3D printers can also create shapes that are too complex to machine. Testing an idea requires a few hours and a few dollars in filament, not a series of meetings to justify a $10,000 expense. For situations that require something more durable than extruded plastic, a 3D printed prototype will help perfect the fixture before a machine shop produces it.

Creating fixtures on a MakerBot Replicator, Pincus says, “is all leading to the goal of world-class manufacturing.” It supports MakerBot’s commitment to lean manufacturing methodologies like 5S, kaizen, and kanban.

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It also makes it easier to incorporate employees’ suggestions on how to improve the manufacturing process. At one station, Hraska pointed out a cup that holds screws that a worker had asked for: “Make it in two hours, and the guy is your best friend,” he says.

Before coming to MakerBot, Hraska never worked with a 3D printer before. “Once I realized I could make things, the biggest limitation was the size of the printer,” Hraska says. “And now we have the Z18.” For fixtures that require specialized materials or dissolvable supports, the MakerBot factory has a Fortus 900mc.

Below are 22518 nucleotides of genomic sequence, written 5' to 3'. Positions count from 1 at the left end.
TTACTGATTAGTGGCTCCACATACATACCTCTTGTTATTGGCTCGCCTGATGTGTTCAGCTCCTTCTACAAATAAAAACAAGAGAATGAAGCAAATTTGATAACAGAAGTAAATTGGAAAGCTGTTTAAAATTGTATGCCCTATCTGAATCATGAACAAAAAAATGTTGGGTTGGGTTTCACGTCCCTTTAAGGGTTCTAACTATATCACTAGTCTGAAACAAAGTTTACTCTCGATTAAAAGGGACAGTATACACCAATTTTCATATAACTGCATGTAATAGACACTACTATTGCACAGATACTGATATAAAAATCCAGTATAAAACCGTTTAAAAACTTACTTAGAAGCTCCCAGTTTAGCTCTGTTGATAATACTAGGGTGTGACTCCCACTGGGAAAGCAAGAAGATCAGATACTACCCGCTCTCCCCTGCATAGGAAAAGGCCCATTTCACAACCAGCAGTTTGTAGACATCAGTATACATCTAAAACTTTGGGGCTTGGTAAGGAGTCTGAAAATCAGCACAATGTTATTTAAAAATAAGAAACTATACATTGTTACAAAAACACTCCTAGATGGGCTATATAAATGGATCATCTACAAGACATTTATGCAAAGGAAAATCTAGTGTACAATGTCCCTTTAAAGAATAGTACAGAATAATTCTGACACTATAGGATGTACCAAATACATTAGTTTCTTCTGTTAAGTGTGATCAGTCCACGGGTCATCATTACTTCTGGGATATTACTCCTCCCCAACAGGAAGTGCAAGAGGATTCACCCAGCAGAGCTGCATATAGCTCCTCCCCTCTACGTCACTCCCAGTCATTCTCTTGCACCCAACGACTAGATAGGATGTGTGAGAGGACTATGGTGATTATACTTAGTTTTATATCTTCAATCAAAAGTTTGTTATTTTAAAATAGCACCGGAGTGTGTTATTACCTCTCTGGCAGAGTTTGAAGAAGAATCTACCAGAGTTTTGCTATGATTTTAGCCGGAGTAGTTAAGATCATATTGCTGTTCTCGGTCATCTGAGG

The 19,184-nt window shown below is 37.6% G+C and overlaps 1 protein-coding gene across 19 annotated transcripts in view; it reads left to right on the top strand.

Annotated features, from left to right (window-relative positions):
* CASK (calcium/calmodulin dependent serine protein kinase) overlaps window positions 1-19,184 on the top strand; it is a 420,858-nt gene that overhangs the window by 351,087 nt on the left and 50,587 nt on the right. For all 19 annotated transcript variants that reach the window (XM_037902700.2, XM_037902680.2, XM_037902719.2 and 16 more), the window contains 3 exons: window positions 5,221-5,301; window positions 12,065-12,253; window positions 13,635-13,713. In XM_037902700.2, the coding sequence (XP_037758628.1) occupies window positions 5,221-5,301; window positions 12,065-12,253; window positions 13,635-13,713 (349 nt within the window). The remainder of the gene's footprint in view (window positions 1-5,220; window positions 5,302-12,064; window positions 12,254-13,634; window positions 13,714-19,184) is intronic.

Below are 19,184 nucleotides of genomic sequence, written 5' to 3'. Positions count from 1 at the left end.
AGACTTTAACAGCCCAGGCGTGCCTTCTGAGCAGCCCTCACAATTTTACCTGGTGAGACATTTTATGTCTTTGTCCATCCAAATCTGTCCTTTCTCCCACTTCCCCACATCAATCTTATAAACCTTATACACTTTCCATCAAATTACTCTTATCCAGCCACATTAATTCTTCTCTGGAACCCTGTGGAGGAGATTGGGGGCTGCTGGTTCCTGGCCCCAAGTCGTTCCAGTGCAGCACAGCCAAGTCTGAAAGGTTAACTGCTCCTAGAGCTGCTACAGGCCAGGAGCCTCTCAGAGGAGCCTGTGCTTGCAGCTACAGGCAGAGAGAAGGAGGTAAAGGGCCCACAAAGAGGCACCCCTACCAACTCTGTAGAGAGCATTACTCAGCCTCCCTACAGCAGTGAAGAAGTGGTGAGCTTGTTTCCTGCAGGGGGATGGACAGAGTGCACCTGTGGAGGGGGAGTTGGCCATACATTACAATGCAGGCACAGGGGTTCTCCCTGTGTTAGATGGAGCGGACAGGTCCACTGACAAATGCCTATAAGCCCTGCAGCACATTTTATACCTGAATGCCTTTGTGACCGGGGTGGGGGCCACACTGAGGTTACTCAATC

Most fixtures, however, can be made on a MakerBot Replicator, like the Raspberry Pi case designed by manufacturing process engineer Sydney Dahl. The case, which also houses a 2.8″ screen, allows MakerBot to replace a $500 tablet with a $100 custom computer.

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This Raspberry Pi case is one of nine things used at the MakerBot factory now collected on Thingiverse. It also includes holsters for drills and barcode scanners, and other attachments to 80/20 and Bosch Rexroth workstation frames. The possibilities are limitless; MakerBot also makes fixtures for wayfinding systems.

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Let MakerBot help you find your way to better manufacturing.

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MakerBot | Live Demos & More at 3D Print Design Week

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The 3D Print Design Show is hitting the Jacob Javits Center in New York City this April 16th and 17th, and MakerBot is showing up big. The MakerBot Booth is hosting exciting and engaging live demonstrations, a MakerBot Starter Lab, sample 3D prints, and prizes. The event is free if you register in advance, so sign up today.